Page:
John Kinsella’s In the Shade of the Shady Tree: Stories of Wheatbelt Australia should entice the reader who enjoys unusual fiction in a strange place of extremes, off the tourist map. Kinsella describes his very short short stories as “stories told for the moment, out of experience more than ‘art,’”—similar to Sherwood Anderson’s Winesburg, Ohio. Kinsella’s interests are how the people
interact with the place, and how they make that place what it is . . . the weirdness that comes from the ordinary, the extraordinary from the matter-of-fact. The behavior of people seems more odd to me than, say, supernatural belief. I ask how secrecy is a part of everyone’s lives, and how disturbance goes hand-in-hand with the predictable. A good deed can mask ill intent; a bad deed can result from well-meaning acts. There are rarely neat resolutions, and other than death, few absolute conclusions. Even death leaves . . . many loose threads. . . . Some [of the stories] have fable-like morals, others are fantastical, but many are just “insights” into an aspect of being here . . . [a] glimpse into character, and how that character is affected by “place.” . . . . In the end, it’s a place of people: their successes and failures, of materiality and spirit.
Kinsella grew up in Wheatbelt Australia, a large area reaching north to the outback and south to the sea, areas close to only one city—Perth, a six-hour drive away. The farms in the stories are marginal, mainly from drought, high heat, and the salinity of over-farming. These stories read like slices of life, each with real place names. Yet the stories’ endings are fictionally important, meaningful or mysterious, always unexpected.
These five-pages-or-less stories combine to give the reader a full experience of the place and the life there. People and place are so inseparably intertwined that certain relationships and the land’s features reoccur frequently. These are tales of rivalries, the effects of a solitary life, the effects of religious belief, pacts between unknown neighbors, damaging secrets, prejudices not just against "Abos" (Note: The word "Abos" is considered a racist term to describe Australian Aborigines; Kinsella explores the use of this term in his work.), but also against anyone wild or foreign/lesbians/hippies, loneliness, saving of the trees and birds, and pride in self-sufficiency. Similarly, natural features reappear throughout the book—walls of fire from extreme heat, caves, and the importance of a shade tree, like in the title story (which links to another story, the only two to do so in the collection). Probably the most common theme is the unexpected realization of the appreciation of nature.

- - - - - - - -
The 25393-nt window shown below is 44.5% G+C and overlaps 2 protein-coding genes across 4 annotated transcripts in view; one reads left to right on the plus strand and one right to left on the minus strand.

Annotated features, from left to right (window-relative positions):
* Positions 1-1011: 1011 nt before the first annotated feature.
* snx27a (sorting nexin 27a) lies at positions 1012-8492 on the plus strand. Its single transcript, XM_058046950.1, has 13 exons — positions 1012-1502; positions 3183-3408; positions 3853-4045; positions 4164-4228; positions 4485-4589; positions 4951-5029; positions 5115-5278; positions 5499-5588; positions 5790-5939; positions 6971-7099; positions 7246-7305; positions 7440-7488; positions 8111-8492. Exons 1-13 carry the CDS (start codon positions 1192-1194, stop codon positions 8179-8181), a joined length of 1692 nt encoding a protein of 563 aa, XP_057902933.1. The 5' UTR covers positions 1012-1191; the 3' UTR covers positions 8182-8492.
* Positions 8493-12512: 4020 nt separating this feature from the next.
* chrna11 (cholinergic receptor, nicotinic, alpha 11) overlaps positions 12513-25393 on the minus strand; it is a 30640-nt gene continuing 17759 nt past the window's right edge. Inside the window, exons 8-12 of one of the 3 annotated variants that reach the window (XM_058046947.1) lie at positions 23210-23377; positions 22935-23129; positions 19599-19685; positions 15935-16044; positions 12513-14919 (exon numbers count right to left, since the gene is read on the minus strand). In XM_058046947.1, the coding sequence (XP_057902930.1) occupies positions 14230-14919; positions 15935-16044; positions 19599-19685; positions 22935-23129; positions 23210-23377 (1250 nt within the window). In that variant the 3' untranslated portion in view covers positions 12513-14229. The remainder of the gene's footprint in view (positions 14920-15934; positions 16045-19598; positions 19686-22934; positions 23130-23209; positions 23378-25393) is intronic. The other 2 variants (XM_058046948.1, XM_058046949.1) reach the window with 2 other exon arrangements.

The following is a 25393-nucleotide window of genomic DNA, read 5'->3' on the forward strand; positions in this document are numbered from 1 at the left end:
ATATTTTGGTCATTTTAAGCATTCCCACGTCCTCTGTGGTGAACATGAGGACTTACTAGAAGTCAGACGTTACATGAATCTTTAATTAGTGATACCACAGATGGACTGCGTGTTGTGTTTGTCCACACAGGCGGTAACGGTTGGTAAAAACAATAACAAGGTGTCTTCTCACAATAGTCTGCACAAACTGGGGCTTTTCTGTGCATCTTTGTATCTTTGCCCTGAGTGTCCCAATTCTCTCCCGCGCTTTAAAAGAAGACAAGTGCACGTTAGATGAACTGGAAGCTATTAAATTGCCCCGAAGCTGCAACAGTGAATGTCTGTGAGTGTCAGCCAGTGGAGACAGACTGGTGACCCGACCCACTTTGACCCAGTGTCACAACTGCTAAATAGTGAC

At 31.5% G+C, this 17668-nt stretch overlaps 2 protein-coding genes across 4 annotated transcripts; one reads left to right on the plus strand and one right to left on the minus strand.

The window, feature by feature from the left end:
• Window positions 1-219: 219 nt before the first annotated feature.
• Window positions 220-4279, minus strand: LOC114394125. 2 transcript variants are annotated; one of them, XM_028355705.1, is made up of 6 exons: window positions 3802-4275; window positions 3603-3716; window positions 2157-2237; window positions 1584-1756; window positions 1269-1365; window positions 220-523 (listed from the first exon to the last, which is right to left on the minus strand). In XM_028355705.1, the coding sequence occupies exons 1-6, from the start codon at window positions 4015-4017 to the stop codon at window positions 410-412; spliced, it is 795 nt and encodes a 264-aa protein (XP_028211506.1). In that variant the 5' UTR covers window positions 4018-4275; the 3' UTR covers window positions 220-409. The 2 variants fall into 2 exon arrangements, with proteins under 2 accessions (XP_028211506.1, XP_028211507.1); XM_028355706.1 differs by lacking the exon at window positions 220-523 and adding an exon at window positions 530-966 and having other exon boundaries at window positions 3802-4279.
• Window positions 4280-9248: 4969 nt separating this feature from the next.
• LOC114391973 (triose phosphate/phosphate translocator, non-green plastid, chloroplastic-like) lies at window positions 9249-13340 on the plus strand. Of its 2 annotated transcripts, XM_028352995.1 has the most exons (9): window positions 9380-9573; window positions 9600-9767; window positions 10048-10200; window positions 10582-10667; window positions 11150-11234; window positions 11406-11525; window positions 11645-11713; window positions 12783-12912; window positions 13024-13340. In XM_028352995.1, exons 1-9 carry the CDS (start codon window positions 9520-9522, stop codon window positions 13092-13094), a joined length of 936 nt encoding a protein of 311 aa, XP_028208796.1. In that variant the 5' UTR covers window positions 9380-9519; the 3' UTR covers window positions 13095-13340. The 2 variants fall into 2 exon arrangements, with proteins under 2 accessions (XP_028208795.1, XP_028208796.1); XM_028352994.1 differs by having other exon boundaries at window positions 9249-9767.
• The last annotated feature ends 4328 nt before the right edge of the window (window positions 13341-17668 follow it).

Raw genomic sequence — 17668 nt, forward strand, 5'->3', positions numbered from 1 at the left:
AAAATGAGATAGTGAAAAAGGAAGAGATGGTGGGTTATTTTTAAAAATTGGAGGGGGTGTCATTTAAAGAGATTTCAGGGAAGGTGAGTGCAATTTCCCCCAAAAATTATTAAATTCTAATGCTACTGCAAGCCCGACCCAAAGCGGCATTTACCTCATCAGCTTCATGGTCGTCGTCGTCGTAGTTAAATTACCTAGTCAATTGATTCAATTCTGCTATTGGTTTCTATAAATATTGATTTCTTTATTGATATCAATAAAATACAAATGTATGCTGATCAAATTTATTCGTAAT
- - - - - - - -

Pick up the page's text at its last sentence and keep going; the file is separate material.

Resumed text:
Drought is the first thing the reader meets in “Rain,” because the narrator is the only one who has rain, and thus he gains his neighbors’ envy. However, he cries, as he has not done since he was child and was forbidden to do so:
Now he stares out of the window at the black swollen skies and the hard driving rain. Harder than during the days before. A deluge. He feels giddy. He sees the farm under water. He sees the green carpet become the algal floor of a fetid ocean. He sees the corpses of a thousand sheep marooned on the granite outcrop, with the ocean of his farm lapping at their hooves.
In the title story, Brian hates “The Shady Tree. The Tree at the Center of Town. The Big Fig Tree. The Lovers’ Tree.” He tells his would-be girlfriend Kerri-ann that she looks like his beloved “grandma when she was a girl.” Brian owns the land on which the shade tree grows and wants to put a hamburger joint there. After he has the tree chopped down, Kerri-ann sends him an album showing his grandma and grandpa planting the tree.
Not a tiny sapling, but a small tree—already twisted and writhing and reaching out with its shade. He could see the birth of the shade of the shady tree. A flesh-and-blood tree, held by both of them: their arteries, their skin, their hair growing together.
Consequently, he realizes he is “going nowhere fast.”
The last story, “The Legend of the Boat,” the most mysterious, is told from the perspective of a boy who can manage to swim only to a cement boat halfway across a river. Then faced with swimming the whole width, exhausted and deep in the water, he finds the boat sunk with the cabin door open.
There was a comfortable bed made up, and I lowered myself into it, breathing the crisp ocean air, already flooding the cabin. I would circumnavigate the world. . . . I had been blessed. I would be a legend. I am a legend, as you know.
The few unfamiliar Australian expressions like “willy-willy” and “dobbing” add to the stories’ atmosphere, while not hindering the enjoyment of this extraordinary collection.